She nodded. “Sure. That’s when a ghost takes control. . .” Her eyes went wide. “You don’t mean that Ivy wants to stay inside my sister? Won’t that erase Julie eventually?”

“It could. I think we need to talk to your parents about this.”

“But what about Julie? We can’t just leave her like that.” She looked back inside the darkened bar fearfully. I shared the fear but I didn’t know what I could do about it at this precise moment.

“Beverly, this is the first time Ivy has hugged her real mother since she died.”

Her face grew troubled and I saw something close to anger in her eyes. “So to make your sister happy, you’re going to sacrifice mine? That’s not . . . Celia, you can’t do that.”

“No.” I said very strongly. “That’s not what I mean. But if I go in there and order her to leave, she might get stubborn and stay just to spite me. And my Mother has been distraught for so long I’m afraid she’d break out of jail again and come and steal her.”

Now she went still. “Oh. That’s . . . well, that’s not so good.”

I sighed. “And the guards aren’t going to wait much longer. I’m going to have to think of something.”

**********

If you’re intrigued (and you know you are) go out and buy THE ISIS COLLAR by Cat Adams right away! And if you’ve never heard of Celia Graves’ earlier adventures in BLOOD SONG, SIREN SONG and DEMON SONG, they’re on sale until the release of ISIS! It’s a really good sale, too: only $2.99 for any format ebook download. Heck, that’s three for the price of one! If you’re a print fanatic, they’re also on sale at Amazon on a 4-for-3 special. But lots of other retailers have them on sale too, so go to our publisher’s website, scroll all the way to the bottom and choose your favorite store.

Giveaway


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Comments

  1. I do notice that so many Urban Fantasy stories have an exciting blend of elements I like in many genres. It makes for interesting world-building and the world varies from story to story.

  2. It took me a little bit to realize most of my favorite series and books were considered urban fantasy. The section hopping does get frustrating when looking for the newest release in stores. And as much as I enjoy paper books, this is a major reason why I really appreciate my Nook. I can’t wait to dive into Celia’s newest excitement!

  3. I love urban fantasy because of the world building. The series you have rocks with strong characters and believable fantasy features. Go Isis Collar!

  4. I think this series does a great job of merging the normal and paranormal. Some of the most fantastic seems believable. I love the fact the Ivy will come back into the picture. I can’t wait to see how Celia handles this one! Thanks so much!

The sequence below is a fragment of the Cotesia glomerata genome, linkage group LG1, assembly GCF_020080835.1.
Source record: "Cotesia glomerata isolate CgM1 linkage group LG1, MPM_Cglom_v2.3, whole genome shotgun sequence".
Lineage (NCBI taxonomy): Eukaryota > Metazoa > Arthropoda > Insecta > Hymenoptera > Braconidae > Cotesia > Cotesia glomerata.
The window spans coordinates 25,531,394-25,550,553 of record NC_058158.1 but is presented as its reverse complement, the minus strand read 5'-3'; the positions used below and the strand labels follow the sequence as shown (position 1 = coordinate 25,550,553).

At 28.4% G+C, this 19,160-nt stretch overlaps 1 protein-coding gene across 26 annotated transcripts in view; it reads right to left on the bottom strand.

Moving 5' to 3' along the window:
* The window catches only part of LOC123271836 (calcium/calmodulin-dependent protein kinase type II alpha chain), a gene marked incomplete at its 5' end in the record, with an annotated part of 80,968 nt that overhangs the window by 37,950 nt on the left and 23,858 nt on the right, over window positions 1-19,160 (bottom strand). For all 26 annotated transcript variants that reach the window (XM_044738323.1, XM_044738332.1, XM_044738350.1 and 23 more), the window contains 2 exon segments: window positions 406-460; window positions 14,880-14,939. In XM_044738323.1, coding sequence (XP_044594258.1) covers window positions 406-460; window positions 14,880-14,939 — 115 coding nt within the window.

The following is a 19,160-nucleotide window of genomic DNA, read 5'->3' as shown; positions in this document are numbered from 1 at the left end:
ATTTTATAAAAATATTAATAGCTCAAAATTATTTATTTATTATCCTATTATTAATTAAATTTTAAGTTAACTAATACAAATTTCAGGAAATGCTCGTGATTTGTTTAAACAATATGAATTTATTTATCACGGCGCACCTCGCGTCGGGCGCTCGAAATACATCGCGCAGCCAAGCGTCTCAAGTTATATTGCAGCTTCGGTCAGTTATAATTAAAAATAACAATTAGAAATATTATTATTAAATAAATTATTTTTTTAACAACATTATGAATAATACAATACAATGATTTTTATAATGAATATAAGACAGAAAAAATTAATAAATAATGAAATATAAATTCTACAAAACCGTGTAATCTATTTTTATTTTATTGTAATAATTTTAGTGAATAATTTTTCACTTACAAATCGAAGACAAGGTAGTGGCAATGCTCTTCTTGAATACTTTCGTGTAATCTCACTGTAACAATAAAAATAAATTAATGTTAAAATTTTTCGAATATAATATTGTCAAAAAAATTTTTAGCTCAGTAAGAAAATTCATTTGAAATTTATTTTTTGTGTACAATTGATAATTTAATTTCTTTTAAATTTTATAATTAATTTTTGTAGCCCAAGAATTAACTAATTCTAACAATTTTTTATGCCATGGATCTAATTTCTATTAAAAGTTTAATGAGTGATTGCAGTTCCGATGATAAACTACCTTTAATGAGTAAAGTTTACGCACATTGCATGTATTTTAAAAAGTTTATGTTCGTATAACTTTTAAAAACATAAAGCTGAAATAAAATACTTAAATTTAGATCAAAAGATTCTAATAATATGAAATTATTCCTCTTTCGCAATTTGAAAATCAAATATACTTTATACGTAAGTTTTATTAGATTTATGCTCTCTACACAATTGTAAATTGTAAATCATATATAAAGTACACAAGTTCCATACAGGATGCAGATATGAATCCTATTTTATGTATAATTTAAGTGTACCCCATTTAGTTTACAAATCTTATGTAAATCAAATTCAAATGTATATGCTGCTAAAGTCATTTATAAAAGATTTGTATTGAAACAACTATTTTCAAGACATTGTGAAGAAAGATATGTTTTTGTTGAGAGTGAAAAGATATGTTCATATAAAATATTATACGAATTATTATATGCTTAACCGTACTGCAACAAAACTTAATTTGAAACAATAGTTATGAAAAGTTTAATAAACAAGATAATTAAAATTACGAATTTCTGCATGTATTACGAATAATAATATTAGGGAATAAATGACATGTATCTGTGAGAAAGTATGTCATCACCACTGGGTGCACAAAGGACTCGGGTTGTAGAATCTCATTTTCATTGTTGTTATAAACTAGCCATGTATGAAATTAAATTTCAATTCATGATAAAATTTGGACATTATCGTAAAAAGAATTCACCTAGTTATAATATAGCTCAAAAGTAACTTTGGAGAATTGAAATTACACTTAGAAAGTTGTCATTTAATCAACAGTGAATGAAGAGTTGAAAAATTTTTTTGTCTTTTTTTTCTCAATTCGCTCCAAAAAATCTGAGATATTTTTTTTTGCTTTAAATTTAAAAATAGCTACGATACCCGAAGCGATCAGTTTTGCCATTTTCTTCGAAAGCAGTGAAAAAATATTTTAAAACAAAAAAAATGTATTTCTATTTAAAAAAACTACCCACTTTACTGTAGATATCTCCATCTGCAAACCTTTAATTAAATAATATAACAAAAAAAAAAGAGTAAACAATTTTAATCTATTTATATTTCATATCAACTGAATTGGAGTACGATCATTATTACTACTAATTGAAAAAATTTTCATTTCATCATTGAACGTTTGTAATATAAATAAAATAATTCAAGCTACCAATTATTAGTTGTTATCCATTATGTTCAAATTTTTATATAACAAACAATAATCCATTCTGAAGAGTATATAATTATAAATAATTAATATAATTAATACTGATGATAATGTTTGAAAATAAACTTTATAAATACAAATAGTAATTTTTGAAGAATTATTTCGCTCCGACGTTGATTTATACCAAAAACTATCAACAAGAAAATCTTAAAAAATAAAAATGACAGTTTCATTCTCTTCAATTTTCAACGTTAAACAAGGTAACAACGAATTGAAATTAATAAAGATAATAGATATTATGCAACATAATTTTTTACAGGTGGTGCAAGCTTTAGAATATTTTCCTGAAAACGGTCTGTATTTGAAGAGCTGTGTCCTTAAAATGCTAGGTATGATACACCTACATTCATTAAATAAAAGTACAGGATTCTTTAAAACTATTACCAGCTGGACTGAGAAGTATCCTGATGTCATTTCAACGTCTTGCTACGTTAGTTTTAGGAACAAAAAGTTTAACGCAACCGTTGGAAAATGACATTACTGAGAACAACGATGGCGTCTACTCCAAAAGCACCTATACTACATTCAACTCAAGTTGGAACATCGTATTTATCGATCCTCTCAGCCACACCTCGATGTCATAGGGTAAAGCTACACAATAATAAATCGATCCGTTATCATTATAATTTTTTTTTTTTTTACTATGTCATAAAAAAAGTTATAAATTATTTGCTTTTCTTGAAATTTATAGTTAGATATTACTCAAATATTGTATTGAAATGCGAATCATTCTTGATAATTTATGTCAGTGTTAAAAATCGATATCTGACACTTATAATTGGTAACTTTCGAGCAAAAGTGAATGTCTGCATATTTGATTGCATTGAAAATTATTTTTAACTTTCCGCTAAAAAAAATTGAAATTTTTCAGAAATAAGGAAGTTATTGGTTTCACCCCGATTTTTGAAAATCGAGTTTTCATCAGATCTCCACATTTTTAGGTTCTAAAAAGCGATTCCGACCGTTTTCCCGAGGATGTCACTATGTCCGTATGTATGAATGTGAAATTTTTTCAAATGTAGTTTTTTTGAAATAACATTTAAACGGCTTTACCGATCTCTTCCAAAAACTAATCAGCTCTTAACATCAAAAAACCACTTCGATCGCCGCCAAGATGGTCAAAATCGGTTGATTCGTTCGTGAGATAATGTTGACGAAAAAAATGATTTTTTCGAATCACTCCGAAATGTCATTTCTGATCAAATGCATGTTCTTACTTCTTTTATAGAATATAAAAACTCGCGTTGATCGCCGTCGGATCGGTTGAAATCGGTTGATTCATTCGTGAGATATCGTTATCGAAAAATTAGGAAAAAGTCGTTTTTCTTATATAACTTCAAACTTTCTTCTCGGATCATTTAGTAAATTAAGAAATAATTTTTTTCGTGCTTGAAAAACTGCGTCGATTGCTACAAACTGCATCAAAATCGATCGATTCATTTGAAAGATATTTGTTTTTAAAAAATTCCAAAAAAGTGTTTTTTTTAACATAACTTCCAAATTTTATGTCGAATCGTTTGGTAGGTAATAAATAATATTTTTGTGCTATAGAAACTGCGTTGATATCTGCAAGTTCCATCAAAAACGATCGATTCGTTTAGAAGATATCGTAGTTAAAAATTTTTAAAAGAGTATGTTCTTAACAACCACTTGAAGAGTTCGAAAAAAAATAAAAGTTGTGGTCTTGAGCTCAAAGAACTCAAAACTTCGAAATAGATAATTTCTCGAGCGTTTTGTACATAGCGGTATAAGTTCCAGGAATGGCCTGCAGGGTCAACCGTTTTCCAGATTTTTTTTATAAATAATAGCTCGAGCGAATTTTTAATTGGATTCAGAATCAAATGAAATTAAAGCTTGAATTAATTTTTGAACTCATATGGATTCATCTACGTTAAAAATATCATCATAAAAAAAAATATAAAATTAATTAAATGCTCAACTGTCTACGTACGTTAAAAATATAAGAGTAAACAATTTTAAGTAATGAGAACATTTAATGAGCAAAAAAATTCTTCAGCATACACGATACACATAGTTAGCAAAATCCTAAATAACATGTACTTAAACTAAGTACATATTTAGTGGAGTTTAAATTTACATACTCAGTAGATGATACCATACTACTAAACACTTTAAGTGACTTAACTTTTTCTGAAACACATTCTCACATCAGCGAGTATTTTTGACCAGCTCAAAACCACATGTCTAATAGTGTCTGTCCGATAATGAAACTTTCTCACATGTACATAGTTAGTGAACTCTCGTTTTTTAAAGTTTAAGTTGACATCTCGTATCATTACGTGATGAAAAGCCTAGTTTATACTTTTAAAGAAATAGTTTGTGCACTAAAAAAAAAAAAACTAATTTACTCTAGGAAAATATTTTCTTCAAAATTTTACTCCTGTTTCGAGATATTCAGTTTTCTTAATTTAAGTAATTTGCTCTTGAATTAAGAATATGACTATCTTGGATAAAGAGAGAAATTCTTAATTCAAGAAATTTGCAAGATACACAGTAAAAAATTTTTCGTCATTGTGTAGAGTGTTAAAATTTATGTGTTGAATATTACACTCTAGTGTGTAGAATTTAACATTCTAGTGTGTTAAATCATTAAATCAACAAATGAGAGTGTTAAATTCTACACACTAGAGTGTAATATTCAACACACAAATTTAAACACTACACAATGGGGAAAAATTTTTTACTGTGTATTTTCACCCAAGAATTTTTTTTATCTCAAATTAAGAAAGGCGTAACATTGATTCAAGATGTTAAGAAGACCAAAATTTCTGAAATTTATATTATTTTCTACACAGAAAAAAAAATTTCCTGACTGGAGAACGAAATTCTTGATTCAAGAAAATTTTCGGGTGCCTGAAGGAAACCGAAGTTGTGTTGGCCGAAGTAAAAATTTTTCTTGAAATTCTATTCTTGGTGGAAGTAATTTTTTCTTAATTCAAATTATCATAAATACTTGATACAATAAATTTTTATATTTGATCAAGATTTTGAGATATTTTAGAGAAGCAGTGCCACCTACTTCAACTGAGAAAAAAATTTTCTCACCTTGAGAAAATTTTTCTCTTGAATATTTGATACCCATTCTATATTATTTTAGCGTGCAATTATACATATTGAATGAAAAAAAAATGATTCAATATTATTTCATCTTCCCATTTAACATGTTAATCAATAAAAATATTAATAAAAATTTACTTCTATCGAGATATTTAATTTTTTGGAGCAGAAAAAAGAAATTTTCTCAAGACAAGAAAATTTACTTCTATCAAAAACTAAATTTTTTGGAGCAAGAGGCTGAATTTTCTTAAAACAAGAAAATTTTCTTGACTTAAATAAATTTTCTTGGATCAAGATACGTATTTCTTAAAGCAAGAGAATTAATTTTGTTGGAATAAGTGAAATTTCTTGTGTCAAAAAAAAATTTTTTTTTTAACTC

5. UF has always fascinated me since the genre was established. There are so many elements from other genres that are integrated into UF that it makes it the easiest story type for me to enjoy. Especially since I am an action junkie and there is always plenty of action going on.

  6. We do like to play with the world. I think a lot of UF writers enjoy putting their own spin on existing legends and elements. The writer’s mind turns a normal book into something extraordinary. Hope you enjoy the book and thanks for dropping by!

    Cat

  7. It’s so true. Urban Fantasy is rarely labeled in books stores and I hate that because they always put it in Fantasy and it’s simply not the same thing. Great Guest Post.

  8. I absolutely LOVE urban fantasy books. They are my favorites mostly because of what you have to say about the logic of the worldbuilding Cat 🙂 There’s something so clever about blending the paranormal aspects into today’s world in a way that is not only believable, but logical as well. When a series lacks that logic I tend to be skeptical about not only the plot, but the characters themselves. Great post today! I really enjoyed reading 😀

  9. Thanks for such an informative post about urban fantasy. You articulated all the things I’ve tried to say about urban fantasy when explaining why the genre appeals to me. And thanks for the snippet from THE ISIS COLLAR and the giveaway!

  10. My love for UF grows more with each book in that genre I pick up. Maybe I keep getting lucky and picking the right ones, but I will tell you my first intro to it was with Celia and from there it’s taken off in my reading travels, so thanks for that!

    yadkny@hotmail.com